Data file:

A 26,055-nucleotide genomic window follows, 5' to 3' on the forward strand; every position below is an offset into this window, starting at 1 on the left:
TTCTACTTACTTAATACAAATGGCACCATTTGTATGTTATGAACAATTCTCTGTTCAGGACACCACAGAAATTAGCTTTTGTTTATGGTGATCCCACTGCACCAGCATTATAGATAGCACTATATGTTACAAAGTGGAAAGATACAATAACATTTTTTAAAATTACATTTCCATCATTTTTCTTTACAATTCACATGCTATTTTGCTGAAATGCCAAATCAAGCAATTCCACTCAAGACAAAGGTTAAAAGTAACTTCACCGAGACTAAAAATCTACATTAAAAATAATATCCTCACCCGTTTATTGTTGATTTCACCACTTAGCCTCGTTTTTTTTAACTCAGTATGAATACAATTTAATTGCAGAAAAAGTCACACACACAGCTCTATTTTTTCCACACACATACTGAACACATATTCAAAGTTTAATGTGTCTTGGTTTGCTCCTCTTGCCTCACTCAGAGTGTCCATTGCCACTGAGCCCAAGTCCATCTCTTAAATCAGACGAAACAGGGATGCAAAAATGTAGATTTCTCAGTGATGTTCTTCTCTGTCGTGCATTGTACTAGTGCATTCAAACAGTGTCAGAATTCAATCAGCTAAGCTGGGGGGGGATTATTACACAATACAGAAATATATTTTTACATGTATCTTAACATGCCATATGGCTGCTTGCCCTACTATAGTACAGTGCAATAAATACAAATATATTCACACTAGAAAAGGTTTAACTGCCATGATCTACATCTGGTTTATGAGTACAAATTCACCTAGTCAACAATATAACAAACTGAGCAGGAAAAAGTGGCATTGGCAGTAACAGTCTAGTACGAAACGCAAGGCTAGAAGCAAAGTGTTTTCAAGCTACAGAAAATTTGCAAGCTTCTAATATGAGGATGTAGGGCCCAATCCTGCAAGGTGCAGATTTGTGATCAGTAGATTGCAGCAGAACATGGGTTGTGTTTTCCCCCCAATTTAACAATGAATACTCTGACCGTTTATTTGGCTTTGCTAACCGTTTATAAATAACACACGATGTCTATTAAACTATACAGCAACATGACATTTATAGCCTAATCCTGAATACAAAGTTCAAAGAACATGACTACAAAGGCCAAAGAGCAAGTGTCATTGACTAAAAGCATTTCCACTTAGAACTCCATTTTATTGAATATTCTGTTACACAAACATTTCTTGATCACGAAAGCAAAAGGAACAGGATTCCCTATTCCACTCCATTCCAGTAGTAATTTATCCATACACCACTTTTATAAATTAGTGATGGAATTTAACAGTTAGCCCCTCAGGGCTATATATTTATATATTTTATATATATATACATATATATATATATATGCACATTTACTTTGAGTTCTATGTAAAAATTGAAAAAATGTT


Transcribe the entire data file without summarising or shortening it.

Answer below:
A 26,055-nucleotide genomic window follows, 5' to 3' on the forward strand; every position below is an offset into this window, starting at 1 on the left:
TTCTACTTACTTAATACAAATGGCACCATTTGTATGTTATGAACAATTCTCTGTTCAGGACACCACAGAAATTAGCTTTTGTTTATGGTGATCCCACTGCACCAGCATTATAGATAGCACTATATGTTACAAAGTGGAAAGATACAATAACATTTTTTAAAATTACATTTCCATCATTTTTCTTTACAATTCACATGCTATTTTGCTGAAATGCCAAATCAAGCAATTCCACTCAAGACAAAGGTTAAAAGTAACTTCACCGAGACTAAAAATCTACATTAAAAATAATATCCTCACCCGTTTATTGTTGATTTCACCACTTAGCCTCGTTTTTTTTAACTCAGTATGAATACAATTTAATTGCAGAAAAAGTCACACACACAGCTCTATTTTTTCCACACACATACTGAACACATATTCAAAGTTTAATGTGTCTTGGTTTGCTCCTCTTGCCTCACTCAGAGTGTCCATTGCCACTGAGCCCAAGTCCATCTCTTAAATCAGACGAAACAGGGATGCAAAAATGTAGATTTCTCAGTGATGTTCTTCTCTGTCGTGCATTGTACTAGTGCATTCAAACAGTGTCAGAATTCAATCAGCTAAGCTGGGGGGGGATTATTACACAATACAGAAATATATTTTTACATGTATCTTAACATGCCATATGGCTGCTTGCCCTACTATAGTACAGTGCAATAAATACAAATATATTCACACTAGAAAAGGTTTAACTGCCATGATCTACATCTGGTTTATGAGTACAAATTCACCTAGTCAACAATATAACAAACTGAGCAGGAAAAAGTGGCATTGGCAGTAACAGTCTAGTACGAAACGCAAGGCTAGAAGCAAAGTGTTTTCAAGCTACAGAAAATTTGCAAGCTTCTAATATGAGGATGTAGGGCCCAATCCTGCAAGGTGCAGATTTGTGATCAGTAGATTGCAGCAGAACATGGGTTGTGTTTTCCCCCCAATTTAACAATGAATACTCTGACCGTTTATTTGGCTTTGCTAACCGTTTATAAATAACACACGATGTCTATTAAACTATACAGCAACATGACATTTATAGCCTAATCCTGAATACAAAGTTCAAAGAACATGACTACAAAGGCCAAAGAGCAAGTGTCATTGACTAAAAGCATTTCCACTTAGAACTCCATTTTATTGAATATTCTGTTACACAAACATTTCTTGATCACGAAAGCAAAAGGAACAGGATTCCCTATTCCACTCCATTCCAGTAGTAATTTATCCATACACCACTTTTATAAATTAGTGATGGAATTTAACAGTTAGCCCCTCAGGGCTATATATTTATATATTTTATATATATATACATATATATATATATATGCACATTTACTTTGAGTTCTATGTAAAAATTGAAAAAATGTT